Ascent of Indian Head Peak in Anza Borrego

9 Oct 2004 - by John Fischer

The weekend warriors are alive and well (although somewhat sore from this brutal ascent and descent)!!

It started out as a weekend camping trip with some hiking, ended up as a hiking trip with some camping! My brother in law Slader Buck suggested a local hike in Jerry Schad's book up to Indian Head Peak just outside Anza Borrego Desert State Park Headquarters. Good day hike, we thought. All day hike, now we know!

Palm Canyon has been devastated by recent flash floods - the lush foliage lining the canyon has been ripped from it's roots, most of the palms tossed like matchsticks, and even the monitoring station torn asunder by massive flash floods. It was reported that 4" of rain fell in one hour in Warner Springs above Palm Canyon, feeding (causing) the deluge.

We had planned on hiking from the Palm Canyon Campground trialhead per Schad's instructions (by the way this hike is a 4 out of 5 stars for difficulty in Schad's book). Due to the flashfloods campgrounds are closed (road washed out -won't even let you park there)vso we had to hike from the Park HQ parking lot, adding an extra mile each way...

We started out at about 10:00 a.m. - Slader carrying 3 liters of water, me 2.5. Temperatures ranging from mid 90's to a reported high of 102 (as reported at HQ the next day as "previous day's high"). Hiked up wash with surface water visible sporadically but still muddy with silt - many previous "waterfalls" destroyed or silt filled, but still beautiful. Made a nice little rest stop at the main palm grove (about 10 palms left there, with much debris pileup). After much debate about which ridge to the North to ascend we finally "picked" the right one. Steep ascent, dodging rocky outcroppings, cactus, agave etc on the way up with frequent rest stops. Finally made the saddle at 3200' and took a long rest break. Noticed the soles of both of my boots had seperated from the boots - these Vasques are 13 years old and have given good service, but this looked like the last climb for them. Power bars and lots of water to celebrate. Final ascent to peak was arduous -steep and picking trail in and out of large boulders along the way. We hit the peak at about 3:30 p.m. with about 1 liter water left each. We didn't get to the chin to "dangle our feet" as Schad suggestes, too tired and not enough day left for that extra excursion. Telephoned friends left at home to taunt about what they had missed and signed the log (last registry was December of '03 - that should have told us something...). Taped both boots' toes with duct tape (Slader brought - never leave home without it) and started descent via East (or was it South) ridge off of Indian's forehead and down toward Palm Canyon from saddle...somewhere about 1/4 of the way down the rest of the sole of the right old trusty Vasqe gave way and came completely off the boot...more duct tape and cinch strap kept it part way on, but the rest of the descent was sketchy, lots of sliding on the butt such that seat of shorts wore through. Light was fading as we approached the canyon bottom and encountered 2 groups of 3 Borregos each, one had a great curl of horn. As we hit the bottom and dusk was fading we drank or last water, and started the hike to the Palm Canyon restrooms, where the water was thankfully still available. Quenched thirst and layed down in parking spaces for 15-20 minutes before resuming hike, now in the dark, back to visitor center. Arrived at the car at about 6:30 pm, one shoe half off and strapped together, the other held together by duct tape, and my skivvy's showing through the worn out backside of my shorts, plus both of us had multiple leg wounds from encounters with sawgrass, bayonet plants, agave, granite rock bites, etc.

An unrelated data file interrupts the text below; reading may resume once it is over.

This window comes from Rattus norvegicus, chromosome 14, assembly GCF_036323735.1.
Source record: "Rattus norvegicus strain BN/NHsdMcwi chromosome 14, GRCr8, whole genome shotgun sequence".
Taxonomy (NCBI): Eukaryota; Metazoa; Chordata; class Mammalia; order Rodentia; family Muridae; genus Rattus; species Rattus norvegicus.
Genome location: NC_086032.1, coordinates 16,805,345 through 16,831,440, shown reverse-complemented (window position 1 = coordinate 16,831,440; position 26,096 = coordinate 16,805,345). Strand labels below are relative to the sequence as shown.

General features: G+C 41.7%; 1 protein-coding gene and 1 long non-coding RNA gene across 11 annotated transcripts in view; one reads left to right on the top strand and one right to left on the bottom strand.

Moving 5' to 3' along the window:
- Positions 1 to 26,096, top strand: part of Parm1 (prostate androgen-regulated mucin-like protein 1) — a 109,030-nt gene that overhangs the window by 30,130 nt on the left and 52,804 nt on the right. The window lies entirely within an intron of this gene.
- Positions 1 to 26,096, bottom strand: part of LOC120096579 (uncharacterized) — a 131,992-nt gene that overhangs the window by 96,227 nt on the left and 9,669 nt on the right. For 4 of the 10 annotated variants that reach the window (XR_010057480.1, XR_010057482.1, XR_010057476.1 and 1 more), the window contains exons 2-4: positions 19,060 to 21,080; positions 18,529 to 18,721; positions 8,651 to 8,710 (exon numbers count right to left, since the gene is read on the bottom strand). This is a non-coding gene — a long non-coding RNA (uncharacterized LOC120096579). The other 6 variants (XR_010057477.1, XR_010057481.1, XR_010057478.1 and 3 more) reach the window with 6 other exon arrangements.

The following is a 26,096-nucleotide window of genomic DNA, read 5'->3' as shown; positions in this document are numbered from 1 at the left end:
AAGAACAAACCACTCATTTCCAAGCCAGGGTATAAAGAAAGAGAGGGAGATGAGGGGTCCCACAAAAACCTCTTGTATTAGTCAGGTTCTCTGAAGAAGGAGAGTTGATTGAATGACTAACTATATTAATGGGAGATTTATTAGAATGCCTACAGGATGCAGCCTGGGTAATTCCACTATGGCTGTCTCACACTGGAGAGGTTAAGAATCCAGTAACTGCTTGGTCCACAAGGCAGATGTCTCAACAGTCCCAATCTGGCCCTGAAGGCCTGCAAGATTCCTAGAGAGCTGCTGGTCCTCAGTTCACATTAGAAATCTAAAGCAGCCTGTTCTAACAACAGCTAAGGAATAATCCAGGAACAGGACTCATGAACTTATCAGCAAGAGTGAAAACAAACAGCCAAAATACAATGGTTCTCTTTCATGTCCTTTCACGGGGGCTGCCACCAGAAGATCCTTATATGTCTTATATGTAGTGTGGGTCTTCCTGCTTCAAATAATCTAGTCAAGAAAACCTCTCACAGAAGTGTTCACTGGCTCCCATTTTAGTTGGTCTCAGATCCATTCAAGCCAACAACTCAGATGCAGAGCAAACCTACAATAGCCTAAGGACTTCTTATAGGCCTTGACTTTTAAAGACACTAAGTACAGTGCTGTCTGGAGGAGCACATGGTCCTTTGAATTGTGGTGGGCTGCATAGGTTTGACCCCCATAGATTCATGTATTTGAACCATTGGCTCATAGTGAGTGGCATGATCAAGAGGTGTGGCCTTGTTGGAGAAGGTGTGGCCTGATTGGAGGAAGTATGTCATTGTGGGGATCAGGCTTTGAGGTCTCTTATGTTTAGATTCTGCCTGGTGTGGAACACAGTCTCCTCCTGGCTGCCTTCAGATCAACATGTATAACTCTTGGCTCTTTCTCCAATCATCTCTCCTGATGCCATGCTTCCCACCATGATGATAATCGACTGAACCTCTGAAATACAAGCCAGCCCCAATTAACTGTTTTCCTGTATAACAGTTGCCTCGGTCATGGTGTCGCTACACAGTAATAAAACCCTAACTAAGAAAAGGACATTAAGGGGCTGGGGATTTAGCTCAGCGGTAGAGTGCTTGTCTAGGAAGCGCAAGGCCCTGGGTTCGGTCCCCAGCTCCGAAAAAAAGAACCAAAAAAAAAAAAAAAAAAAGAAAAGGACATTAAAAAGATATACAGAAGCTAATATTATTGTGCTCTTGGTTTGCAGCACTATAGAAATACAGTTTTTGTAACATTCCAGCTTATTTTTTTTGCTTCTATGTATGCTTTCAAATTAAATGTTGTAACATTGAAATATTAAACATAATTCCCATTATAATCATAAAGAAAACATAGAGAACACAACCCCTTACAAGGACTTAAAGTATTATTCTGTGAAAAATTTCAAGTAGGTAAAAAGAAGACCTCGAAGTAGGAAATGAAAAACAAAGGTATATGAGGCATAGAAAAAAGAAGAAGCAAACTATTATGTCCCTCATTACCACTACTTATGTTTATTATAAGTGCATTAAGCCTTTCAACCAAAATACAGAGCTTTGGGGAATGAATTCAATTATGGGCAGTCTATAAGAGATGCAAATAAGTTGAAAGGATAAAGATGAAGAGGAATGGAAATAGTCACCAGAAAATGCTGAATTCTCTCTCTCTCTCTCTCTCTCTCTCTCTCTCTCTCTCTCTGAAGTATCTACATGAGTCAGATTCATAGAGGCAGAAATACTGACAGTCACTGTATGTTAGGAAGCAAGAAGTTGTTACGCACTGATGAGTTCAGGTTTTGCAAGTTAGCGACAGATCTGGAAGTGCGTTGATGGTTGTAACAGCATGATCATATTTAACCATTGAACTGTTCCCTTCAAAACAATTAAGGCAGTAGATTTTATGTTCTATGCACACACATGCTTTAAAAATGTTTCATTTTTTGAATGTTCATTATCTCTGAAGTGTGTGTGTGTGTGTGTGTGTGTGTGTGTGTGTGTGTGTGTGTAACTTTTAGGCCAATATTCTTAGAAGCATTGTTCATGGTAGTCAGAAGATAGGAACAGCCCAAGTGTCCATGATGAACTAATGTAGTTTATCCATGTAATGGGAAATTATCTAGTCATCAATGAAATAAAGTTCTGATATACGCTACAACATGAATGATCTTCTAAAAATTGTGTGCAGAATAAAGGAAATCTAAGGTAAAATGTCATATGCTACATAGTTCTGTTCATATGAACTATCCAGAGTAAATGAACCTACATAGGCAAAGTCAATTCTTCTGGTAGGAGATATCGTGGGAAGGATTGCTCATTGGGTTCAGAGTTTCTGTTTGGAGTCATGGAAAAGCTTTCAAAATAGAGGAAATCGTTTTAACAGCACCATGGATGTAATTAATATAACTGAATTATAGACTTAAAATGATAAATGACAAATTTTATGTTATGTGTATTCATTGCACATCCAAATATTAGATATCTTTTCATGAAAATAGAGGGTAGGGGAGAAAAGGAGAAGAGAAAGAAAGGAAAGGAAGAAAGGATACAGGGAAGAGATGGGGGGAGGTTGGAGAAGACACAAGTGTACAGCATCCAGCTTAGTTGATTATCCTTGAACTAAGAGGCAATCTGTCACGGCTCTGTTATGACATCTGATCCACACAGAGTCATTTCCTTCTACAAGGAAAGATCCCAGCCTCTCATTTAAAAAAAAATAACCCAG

Bruised but proud to have made it, we solar showered in the parking lot, changed, and went off to dinner and then tequila and beers by a fire. today is Tuesday - I'm still sore. The descent was brutal on the quads and upper body from bracing to gently lower myself from rocks so as not to land hard on my off-center sole and roll an ankle... Somebody had written in the log book "My fifth time, so beautiful.." yeah yeah...My opinion: great view but there are many peaks to be had with less effort. I won't be back (soon at least). If I do go I'll 1) wait til later in the year and cooler days...2) start earlier 3) carry more water and less cell phones, radios, binoculars, etc. 4) make sure boots and all eqpt are in good condition - don't take anything for granted in that tough environment and 5) do it with a good buddy like my bro-in-law who would help and encourage you through anything (again).


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